As commercial air travel spread beyond the elites in the developing world, a greater proportion of orders came from newer, rapidly growing, cost-conscious airlines in Asia. As noted earlier, the 737 MAX promised not only economy but also greater flexibility because it did not require pilot retraining on simulators. This was especially important because Boeing faced competition from new models offered by its only global rival, the European Airbus consortium. Indeed, it was the announcement of a fuel-saving variant of Airbus’s A320 that galvanized Boeing into modifying the 737 rather than investing billions in a true next-generation replacement.
This raises an institutional issue — the first of several that have challenged deep organizations: antitrust. In the 1920s and 1930s, the large Hollywood film studios were classic deep organizations. The vertical integration of most of the giants with theater chains (Columbia was the exception) ensured distribution of a steady supply of films, a mix of ambitious wannabe hits and B movies to fill voracious public demand. In his 1989 book The Genius of the System, the film scholar Thomas Schatz celebrated the masterful hierarchies of the studios at their best — their ability to organize thousands of the most diverse talents from script evaluation to scandal suppression. Like other deep organizations, the studios were not just factories but ecosystems.
With the rise of Netflix and proliferation of new productions, the Writers Guild has argued, agencies have been profiting at the expense of many of their clients.
But independent exhibitors, unable to freely choose what they played, argued that the integration of production with theatrical distribution was a restraint of trade, and the courts ultimately agreed. Paramount set a pattern in 1948 in signing consent decrees separating production studios from theater chains and limiting studios’ rights to withhold the films the theaters wanted unless they agreed to show the dogs and cats, too.
While studios managed to retain some of their market power, they increasingly embraced the flexibility of assembling a new team for each project, substituting mixed-and-matched groups of smaller firms and individual specialists for in-house depth. By 1995, the business writer Joel Kotkin and the environmental lawyer David Friedman would write an article in the small-business magazine Inc., “Why Every Business Will Be Like Show Business,” celebrating “the network of flexible small businesses that make up Hollywood’s entertainment industry.” The new flexibility had spawned entrepreneurial specialist companies working together to achieve higher quality films in a more competitive global environment.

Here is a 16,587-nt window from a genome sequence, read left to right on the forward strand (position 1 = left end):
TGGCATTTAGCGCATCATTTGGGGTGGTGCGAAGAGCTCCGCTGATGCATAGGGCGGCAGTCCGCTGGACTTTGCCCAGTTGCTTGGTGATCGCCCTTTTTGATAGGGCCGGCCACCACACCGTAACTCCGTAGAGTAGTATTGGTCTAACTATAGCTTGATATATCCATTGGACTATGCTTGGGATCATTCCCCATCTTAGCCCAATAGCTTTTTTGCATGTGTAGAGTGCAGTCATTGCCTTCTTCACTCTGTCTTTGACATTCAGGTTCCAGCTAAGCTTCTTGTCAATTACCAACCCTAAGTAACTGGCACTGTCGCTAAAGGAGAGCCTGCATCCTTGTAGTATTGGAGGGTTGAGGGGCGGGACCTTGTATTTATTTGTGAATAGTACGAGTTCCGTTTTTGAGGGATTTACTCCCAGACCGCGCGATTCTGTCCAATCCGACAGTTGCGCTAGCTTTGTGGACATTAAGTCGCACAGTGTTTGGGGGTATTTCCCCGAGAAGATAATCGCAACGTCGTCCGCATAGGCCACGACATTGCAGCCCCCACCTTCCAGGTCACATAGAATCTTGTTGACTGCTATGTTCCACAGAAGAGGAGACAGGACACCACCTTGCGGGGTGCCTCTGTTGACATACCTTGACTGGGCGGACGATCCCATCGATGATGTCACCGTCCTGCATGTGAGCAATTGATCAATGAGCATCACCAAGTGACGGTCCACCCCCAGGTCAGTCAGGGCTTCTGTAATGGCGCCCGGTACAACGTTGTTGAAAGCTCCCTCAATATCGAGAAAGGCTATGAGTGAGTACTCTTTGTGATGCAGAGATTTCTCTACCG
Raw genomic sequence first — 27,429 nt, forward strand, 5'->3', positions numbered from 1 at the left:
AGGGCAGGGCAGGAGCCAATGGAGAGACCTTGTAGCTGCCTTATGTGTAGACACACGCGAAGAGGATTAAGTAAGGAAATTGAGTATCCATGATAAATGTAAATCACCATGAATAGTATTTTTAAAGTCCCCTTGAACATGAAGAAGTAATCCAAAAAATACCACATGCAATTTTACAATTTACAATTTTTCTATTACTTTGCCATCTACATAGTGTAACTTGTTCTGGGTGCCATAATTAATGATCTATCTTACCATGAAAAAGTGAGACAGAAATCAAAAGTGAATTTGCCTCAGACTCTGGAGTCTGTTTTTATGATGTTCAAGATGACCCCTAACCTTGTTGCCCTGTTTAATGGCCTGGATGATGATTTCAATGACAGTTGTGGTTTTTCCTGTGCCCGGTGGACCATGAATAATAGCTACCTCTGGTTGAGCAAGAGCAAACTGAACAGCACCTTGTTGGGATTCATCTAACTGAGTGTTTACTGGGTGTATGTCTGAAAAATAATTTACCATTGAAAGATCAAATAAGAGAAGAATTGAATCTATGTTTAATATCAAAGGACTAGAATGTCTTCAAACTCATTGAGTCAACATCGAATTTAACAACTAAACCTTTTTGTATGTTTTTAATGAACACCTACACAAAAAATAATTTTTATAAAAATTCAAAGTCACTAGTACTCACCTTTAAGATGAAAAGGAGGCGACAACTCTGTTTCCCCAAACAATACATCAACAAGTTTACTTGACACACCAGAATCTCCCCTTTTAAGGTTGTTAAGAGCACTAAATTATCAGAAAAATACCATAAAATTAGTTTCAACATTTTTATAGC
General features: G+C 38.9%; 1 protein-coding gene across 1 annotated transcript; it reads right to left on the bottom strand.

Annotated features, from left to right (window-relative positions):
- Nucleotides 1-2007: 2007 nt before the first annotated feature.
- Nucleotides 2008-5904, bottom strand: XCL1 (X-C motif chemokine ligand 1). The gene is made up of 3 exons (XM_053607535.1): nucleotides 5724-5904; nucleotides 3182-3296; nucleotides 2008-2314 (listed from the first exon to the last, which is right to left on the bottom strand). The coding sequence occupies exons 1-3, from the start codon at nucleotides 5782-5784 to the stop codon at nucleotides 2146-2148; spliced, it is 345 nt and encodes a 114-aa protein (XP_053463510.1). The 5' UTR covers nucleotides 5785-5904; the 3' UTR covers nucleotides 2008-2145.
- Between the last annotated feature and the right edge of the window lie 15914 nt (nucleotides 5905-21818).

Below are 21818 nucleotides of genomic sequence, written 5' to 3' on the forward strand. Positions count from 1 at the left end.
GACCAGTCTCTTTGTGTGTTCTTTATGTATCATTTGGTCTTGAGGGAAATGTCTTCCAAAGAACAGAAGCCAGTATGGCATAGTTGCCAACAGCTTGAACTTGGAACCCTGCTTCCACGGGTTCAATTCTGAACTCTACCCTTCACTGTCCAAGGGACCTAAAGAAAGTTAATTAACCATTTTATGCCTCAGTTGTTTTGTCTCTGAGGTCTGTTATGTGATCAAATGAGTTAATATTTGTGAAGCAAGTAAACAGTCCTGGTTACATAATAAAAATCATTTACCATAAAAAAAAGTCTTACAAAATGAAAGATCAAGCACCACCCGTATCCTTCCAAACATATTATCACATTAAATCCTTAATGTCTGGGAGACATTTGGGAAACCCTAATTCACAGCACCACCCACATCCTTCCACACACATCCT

A more critical historian, Ronny Regev, in her 2018 book on the industry’s labor relations, Working in Hollywood, acknowledged that the highly integrated studio system could stifle originality and that the rise of independent production sparked the film renaissance of the 1970s. But she argued that it also magnified the winner-take-all quality of Hollywood culture.
More recently, other drawbacks to the new flexibility have appeared. The major talent agencies, which were once focused on advocacy on behalf of actors and writers, have begun to take the place of the imperious studio moguls. With the rise of Netflix and proliferation of new productions, the Writers Guild has argued, agencies have been profiting at the expense of many of their clients.
What is clear is that antitrust litigation against deep organizations may only substitute new bosses for old. The Paramount decree unintentionally became a harbinger of the future gig economy.
Other deep organizations were almost forced to dissolve by technology. AT&T was for decades a comfortably regulated monopoly, subsidizing local consumer telephone service (especially rural lines) with profitable business and long-distance charges. Arrogant as it could be — it notoriously dubbed handsets made by unauthorized third parties and other consumer-installed equipment as “foreign” — the company had a strong commitment to continuity of service.
In the 1930s, its own vacuum tubes lasted 10 times as long as generic radio tubes of the era. And, in the 1950s, handsets designed by the renowned Henry Dreyfuss and manufactured by its own Western Electric subsidiary, were rated to stand decades of punishing use. One result was the Bell System’s astonishing reliability rate of 99.999 percent call completion. In 2011, a senior Google executive acknowledged that the web had yet to achieve reliability even remotely as high.
The emergence of personal computers, satellite transmission and mobile telephones — not to mention the rising tensions created by the price distortions inherent in cross-subsidies among phone customers — made it increasingly difficult in both political and economic terms to sustain the Bell System’s hegemony. The regulated monopoly was broken up in 1984.